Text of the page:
It’s a day that will forever be remembered.
The Kansas City Chiefs beat the Indianapolis Colts by a score of 31-13 Saturday afternoon at Arrowhead Stadium in the Divisional round of the AFC playoffs.
To the fans, the win means everything. But to the coaches and players, it was just another objective met.
That dichotomy between the two could seem paradoxical, but it isn’t, and that’s because there’s history there that must be understood.
It was the Chiefs’ first home playoff win in more than 25 years—spanning six-consecutive home losses that these fans remember well. It also means the opportunity for these fans to fire up the grills and get together one more time at Arrowhead as they host the AFC Championship game next Sunday for the first time in franchise history.
It means one more win at Arrowhead earns them the right to represent the AFC in the Super Bowl—something they haven’t done in almost 50 years.
The individual plays—the standout performances, all of it will be told to future generations of Chiefs Kingdom.
It’s not hyperbole—it’s real, and it’s just as real that every single player during postgame media availability spoke about how the win on Saturday—while fantastic, isn’t the goal—that their sights are set on bigger things.
It’s exactly how you’d want them to feel, and likewise for the fans. It all fits.
A win on Saturday did all that for Chiefs Kingdom and the coaches, players, and staff who represent this organization that’s built upon a fan base that should absolutely embrace this moment for all those reasons.
After all, they’ve earned it.
Here are 12 observations from the game:
1. The Chiefs’ third-down defense was the story of the game
The Colts came into Saturday’s game as the NFL’s top offense in regard to third-down conversions—finding success 48.6 percent of the time throughout the regular season.
On Saturday, the Chiefs’ defense became the story as they didn’t allow the Colts to convert a single third down on nine separate attempts.
It was complete domination in that area, and it’s just the fifth time since 1991 that an offense has been held without a third-down conversion in a postseason game, per Chiefs Reporter Matt McMullen.
2. Dee Ford’s strip-sack was the perfect play in the biggest moment
There were a handful of moments that the Chiefs had to show a championship pedigree—the ability to overcome a mistake and rise to the occasion.
Each side of the ball was given this opportunity, and each stepped up.
For the defense, the challenge came after Sammy Watkins fumbled deep in Chiefs’ territory late in the third quarter.
At the time, the Chiefs held a 24-7 lead. The fumble gave the Colts the ball at the Chiefs’ 20-yard line.
On the Colts’ second offensive play following the fumble, Dee Ford—the league’s leader in quarterback pressures among edge rushers and leader in takeaways forced from those pressures, raced around the right edge and was able to knock the ball out of Andrew Luck’s hands as he brought him down for a sack.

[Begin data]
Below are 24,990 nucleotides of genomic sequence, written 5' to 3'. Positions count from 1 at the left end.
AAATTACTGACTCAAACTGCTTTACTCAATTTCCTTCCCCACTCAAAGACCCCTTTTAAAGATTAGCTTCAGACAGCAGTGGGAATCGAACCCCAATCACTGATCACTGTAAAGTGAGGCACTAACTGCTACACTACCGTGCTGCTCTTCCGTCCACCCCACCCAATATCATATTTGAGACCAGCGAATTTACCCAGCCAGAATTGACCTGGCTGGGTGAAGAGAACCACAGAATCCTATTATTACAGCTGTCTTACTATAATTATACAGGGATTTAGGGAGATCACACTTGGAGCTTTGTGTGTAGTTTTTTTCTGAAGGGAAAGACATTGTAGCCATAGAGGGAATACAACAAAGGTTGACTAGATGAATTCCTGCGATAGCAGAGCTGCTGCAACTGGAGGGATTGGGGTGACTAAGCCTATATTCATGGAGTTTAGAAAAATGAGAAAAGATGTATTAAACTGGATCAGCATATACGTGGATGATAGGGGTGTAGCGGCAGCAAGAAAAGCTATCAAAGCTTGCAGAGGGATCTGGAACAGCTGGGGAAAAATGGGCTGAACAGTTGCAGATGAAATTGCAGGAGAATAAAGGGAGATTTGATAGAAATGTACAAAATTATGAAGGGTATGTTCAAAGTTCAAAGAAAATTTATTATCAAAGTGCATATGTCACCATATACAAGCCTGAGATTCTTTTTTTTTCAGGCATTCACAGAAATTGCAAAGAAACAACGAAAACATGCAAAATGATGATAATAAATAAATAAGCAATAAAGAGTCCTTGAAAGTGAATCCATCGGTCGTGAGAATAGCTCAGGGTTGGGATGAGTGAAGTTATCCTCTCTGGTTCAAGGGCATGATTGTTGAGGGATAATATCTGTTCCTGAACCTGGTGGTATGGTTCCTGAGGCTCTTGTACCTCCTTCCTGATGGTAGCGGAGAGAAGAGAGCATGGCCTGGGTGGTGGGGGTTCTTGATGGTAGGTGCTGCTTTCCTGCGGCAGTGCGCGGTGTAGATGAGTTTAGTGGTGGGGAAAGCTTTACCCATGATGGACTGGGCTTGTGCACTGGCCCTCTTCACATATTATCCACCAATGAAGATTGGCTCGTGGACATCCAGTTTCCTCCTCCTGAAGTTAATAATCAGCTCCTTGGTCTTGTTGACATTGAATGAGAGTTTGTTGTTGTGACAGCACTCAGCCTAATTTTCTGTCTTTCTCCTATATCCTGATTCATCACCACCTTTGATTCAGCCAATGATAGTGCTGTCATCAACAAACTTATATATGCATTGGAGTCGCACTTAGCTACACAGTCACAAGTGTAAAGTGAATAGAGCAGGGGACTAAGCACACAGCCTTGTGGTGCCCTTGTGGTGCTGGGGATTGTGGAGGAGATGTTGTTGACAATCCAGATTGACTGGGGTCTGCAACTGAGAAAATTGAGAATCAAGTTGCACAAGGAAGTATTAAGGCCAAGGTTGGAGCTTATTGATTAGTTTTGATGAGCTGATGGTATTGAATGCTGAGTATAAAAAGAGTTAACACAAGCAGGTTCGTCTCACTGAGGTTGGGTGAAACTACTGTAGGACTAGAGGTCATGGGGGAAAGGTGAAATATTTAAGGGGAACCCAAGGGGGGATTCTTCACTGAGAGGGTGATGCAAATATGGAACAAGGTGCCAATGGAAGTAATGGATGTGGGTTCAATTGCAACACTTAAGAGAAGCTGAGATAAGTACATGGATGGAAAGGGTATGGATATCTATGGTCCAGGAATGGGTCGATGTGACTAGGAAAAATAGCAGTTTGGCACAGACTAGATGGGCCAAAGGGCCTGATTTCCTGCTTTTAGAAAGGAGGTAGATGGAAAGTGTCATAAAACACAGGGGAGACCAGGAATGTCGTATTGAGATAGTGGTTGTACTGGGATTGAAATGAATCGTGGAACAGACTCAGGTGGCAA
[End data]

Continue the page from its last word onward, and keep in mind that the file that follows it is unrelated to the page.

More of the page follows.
The ball was recovered by Justin Houston, and just like that, the defense picked up the offense and was there to show they could rise to the occasion in one of the games’ biggest moments.
3. Patrick Mahomes’ touchdown drive showed everyone something
For the Chiefs’ offense, the opportunity to step up came in the first half.
For the most part, the game was controlled by the Chiefs. They raced out to an early lead and the defense was dominating throughout most of the game, particularly early.
But if there was one moment that things could have gone another direction, or that momentum was could have been going the other way, it was following the Colts’ blocked punt that led to their only points of the first half.
The Chiefs were cruising—leading 17-0 and then, just like that, the Colts were on the board and fans had that kind of, “uh, oh” feeling.
The Chiefs’ next offensive drive needed to be a statement, and it was for many reasons. They went 75 yards on 10 plays as Patrick Mahomes went 6 for 6 for 69 yards before racing around the right edge and diving for the front pylon for his first career postseason touchdown.
They answered back after the special teams’ mistake, because that’s what championship teams do.
4. The early fourth-down conversions made a statement
On the Chiefs’ second offensive possession—holding a 7-0 lead, they faced a fourth-and-1 from the Colts’ 35-yard line.
There was no hesitation. Andy Reid was going for it, and it wasn’t a trick look or some creative design on the attempt. They ran the ball right through the heart of the Colts’ defense for a gain of 11 yards.
And on the very next play, Tyreek Hill took the pitch 36 yards around the left edge for a touchdown run that could be used as a clinic on how receivers are supposed to block down the field.